Tagged with “online” (15)

  1. How MetaFilter’s Founder (Successfully) Stepped Away From the Community After 16 Years

    After managing MetaFilter for 16 years, founder Matt Haughey stepped away from the community in 2015, handing the day-to-day operations over to a long time staff member with a small, paid team. More than a year and a half later, Matt stops by Community Signal to reflect on his decision and how it has impacted the community. The transition of power at MetaFilter is our focus on this episode, including what led Matt to realize that it was time for him to go. Plus:

    Why MetaFilter charges $5 for new accounts The time that Matt caught Dilbert creator Scott Adams posting anonymously to praise himself What concerns Matt about the consolidation of power in social media platforms

    Big Quotes

    “I worked at startups, and I didn’t like it. I couldn’t imagine ever running one or feeling comfortable with it. [With MetaFilter], I just wanted to build something that was useful for people and enjoyable, and gave back to the people who participated in it. That was my goal.” -@mathowie

    “[After taking a year to plan his exit from MetaFilter:] Maybe it’s the nature of community managers in general. We’re careful, thoughtful people or else we would have terrible communities. I’m the type of guy that gives three months notice if I leave a job. I don’t want to leave people feeling out of it. The community’s maintained health was my number one priority. It takes a year to pull yourself out of a project when you have tendrils in every aspect of it.” -@mathowie

    “[MetaFilter’s $5 account registration fee] wasn’t really economic. It was definitely just trying to put a hurdle in front of people. … Anytime we [were mentioned] in the press … 500 or 600 people would just funnel in, sign up for an account and find the nearest thread and just start leaving comments. Most of them are just clueless, like ‘What is this site for, why am I here, what the hell is this, I don’t even like the color of it?’ It would just be chaos.” -@mathowie

    “I never wanted a community that was so big, it felt anonymous.” -@mathowie

    “[When people started selling MetaFilter accounts on eBay,] I’m sitting there going like, ‘Boy, this is weird having a black market around my own thing.’ I was railing on the music industry. I was writing blog posts about how it sucks the music industry is vilifying Napster and MP3s like, let me pay for digital music. I remember begging, writing things in 2002 and 2003. … There’d be no Napster if you had 50 cent songs or dollar songs. It would be easier to just pay for them than it would be to track down these MP3s … I remember just thinking, yeah, there’s this black market around MetaFilter. I can get rid of it by just doing what I would ask the music industry to do, which is provide an economic way to do the right thing. There were no more eBay auctions after that because anyone could get [an account] for five bucks.” -@mathowie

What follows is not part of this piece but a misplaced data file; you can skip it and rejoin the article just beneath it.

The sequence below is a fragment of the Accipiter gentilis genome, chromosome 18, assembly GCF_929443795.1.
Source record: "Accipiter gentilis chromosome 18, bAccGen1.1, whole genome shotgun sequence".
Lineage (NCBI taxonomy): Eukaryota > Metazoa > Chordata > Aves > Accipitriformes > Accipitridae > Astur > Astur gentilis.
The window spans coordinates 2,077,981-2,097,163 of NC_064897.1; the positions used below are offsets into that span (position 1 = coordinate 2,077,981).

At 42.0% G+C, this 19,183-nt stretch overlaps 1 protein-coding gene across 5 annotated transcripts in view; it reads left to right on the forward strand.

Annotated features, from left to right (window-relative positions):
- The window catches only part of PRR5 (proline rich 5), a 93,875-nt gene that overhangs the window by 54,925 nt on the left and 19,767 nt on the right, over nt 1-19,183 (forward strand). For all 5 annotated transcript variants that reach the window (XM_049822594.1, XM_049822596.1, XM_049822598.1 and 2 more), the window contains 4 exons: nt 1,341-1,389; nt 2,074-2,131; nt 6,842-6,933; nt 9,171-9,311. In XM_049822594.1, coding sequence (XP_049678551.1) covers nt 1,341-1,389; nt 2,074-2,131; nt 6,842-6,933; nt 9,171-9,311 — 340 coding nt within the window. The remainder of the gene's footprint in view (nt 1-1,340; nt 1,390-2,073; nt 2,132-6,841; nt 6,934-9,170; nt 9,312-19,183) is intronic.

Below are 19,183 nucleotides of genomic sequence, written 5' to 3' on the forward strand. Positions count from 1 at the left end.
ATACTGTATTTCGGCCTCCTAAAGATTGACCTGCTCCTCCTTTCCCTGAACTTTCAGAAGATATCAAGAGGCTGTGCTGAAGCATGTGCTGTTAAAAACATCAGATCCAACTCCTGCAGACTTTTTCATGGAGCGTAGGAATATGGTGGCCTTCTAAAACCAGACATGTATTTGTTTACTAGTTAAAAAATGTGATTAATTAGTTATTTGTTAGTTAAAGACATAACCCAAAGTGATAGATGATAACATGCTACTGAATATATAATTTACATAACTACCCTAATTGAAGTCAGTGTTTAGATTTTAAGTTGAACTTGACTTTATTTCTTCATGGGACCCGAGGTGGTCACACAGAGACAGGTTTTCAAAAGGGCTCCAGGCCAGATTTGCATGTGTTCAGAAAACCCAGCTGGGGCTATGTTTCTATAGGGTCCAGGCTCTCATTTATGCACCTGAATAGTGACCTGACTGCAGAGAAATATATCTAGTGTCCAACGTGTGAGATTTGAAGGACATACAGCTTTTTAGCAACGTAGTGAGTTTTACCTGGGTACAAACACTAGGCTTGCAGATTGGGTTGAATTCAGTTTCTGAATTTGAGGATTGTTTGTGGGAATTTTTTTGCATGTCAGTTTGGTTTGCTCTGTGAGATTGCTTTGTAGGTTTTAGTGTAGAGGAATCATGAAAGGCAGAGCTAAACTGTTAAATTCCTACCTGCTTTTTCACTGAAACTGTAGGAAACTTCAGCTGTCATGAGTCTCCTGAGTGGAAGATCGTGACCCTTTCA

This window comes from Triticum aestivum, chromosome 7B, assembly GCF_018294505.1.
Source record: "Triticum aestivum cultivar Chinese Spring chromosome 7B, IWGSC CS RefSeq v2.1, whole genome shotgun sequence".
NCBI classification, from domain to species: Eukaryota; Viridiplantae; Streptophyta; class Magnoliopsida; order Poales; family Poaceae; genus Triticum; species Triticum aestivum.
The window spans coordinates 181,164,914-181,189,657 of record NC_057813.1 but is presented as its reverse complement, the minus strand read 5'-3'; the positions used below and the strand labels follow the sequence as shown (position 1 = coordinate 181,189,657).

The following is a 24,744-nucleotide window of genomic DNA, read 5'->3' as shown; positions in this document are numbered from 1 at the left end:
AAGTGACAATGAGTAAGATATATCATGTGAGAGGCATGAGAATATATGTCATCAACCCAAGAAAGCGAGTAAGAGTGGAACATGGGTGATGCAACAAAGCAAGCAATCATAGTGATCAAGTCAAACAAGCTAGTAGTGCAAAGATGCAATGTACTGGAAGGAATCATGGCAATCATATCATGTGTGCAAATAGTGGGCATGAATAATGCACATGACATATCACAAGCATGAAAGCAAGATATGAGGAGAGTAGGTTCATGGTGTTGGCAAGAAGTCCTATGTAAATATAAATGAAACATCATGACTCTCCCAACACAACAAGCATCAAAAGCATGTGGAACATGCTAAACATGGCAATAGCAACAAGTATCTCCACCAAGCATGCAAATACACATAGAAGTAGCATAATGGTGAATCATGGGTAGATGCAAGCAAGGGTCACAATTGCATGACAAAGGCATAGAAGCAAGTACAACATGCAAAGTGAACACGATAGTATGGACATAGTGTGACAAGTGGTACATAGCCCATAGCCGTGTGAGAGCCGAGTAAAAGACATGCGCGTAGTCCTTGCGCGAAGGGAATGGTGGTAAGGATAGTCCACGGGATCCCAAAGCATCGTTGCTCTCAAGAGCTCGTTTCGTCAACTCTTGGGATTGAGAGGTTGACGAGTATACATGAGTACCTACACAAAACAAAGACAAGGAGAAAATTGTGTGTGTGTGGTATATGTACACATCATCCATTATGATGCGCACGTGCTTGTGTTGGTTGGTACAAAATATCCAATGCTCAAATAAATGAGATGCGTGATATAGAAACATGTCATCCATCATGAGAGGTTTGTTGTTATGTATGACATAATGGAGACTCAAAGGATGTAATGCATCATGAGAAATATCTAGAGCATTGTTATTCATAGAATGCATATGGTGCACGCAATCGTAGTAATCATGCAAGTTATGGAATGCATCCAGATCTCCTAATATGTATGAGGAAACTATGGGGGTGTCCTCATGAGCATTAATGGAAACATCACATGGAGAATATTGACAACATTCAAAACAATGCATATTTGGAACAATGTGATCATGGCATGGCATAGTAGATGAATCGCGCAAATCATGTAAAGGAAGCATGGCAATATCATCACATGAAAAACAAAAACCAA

“Scott Adams and Dilbert stuff would come up on MetaFilter from time to time. I don’t even know what tipped me off … but I’d noticed every time there’s a thread about Dilbert or Scott Adams, there’s this weird user with this really bizarre username that’s always there to defend him to the death. He would argue with everybody about what a genius Scott Adams was. … We have PayPal records with some identifiers of your name and email. [I pulled up the account,] and it’s Scott Adams. … Running communities is weird. This stuff comes up from time to time.” – @mathowie

    “The way we think of comments today, as mostly garbage to be ignored and phasing out rapidly in many places, is largely due to the lack of community management.” -@mathowie

    “A zillion newspapers and news sites adopted comments without ever hiring a single person to moderate them or even care to look at them. So they became synonymous with cesspools of nonsense.” -@mathowie

    “I do think we’re just on the cusp of figuring out where the downside is to [consolidating social interaction to a few, powerful platforms]. Like this week, there was news that Facebook’s working on censorship software for China so that controversial articles would, basically, never be seen in China because that’s a requirement of web publishing in China. That’s really disturbing. How could that be applied by any other government or anybody else or anyone at Facebook? Those are things that are super concerning. I don’t know if we’re ever going to return to a rich, lush, open web of thousands of decentralized servers and writers, unfortunately.” -@mathowie

    About Matt Haughey Matt Haughey was one of the pioneers of blogging. In 1999, he started MetaFilter.com as the first blog community and continued to run it until last year. He’s now a writer at Slack, and continues to tinker on dozens of small web projects today. Related Links

    MetaFilter, the community that Matt founded and managed for 16 years Slack, where Matt is a senior writer Slashdot, a social news website and community that inspired Matt Digg, once a social news site, now a news aggregator Managing Online Forums, Patrick’s book Tom Vanderbilt, a New York Times bestselling author who has received inspiration from Ask MetaFilter for his books Alex Goldman, a MetaFilter user who now co-hosts the Reply All podcast for Gimlet Media The WELL, an early, influential online community Matt’s announcement at MetaFilter about moving on Jason Goldman, Chief Digital Officer of the White House, who helped Matt realize it was time to move on Josh Millard, who now manages MetaFilter Matt’s account on MetaFilter

    http://www.communitysignal.com/how-metafilter-transitioned-power-from-the-founder-after-16-years/

    —Huffduffed by adactio

  2. #0026: This Is Haughey Do It

    The evolution of MetaFilter: this week Paul Ford and Rich Ziade talk to Matt Haughey, the founder of MetaFilter, the collection of sites and communities that Paul describes as “one of the real success stories of the web.” The conversation covers Matt’s early career at Pyra Labs, the accessibility of digital technologies, his current job as a writer for Slack, and how if you spend enough time publishing online, you’ll inevitably attract the attention of two groups — trolls and lawyers.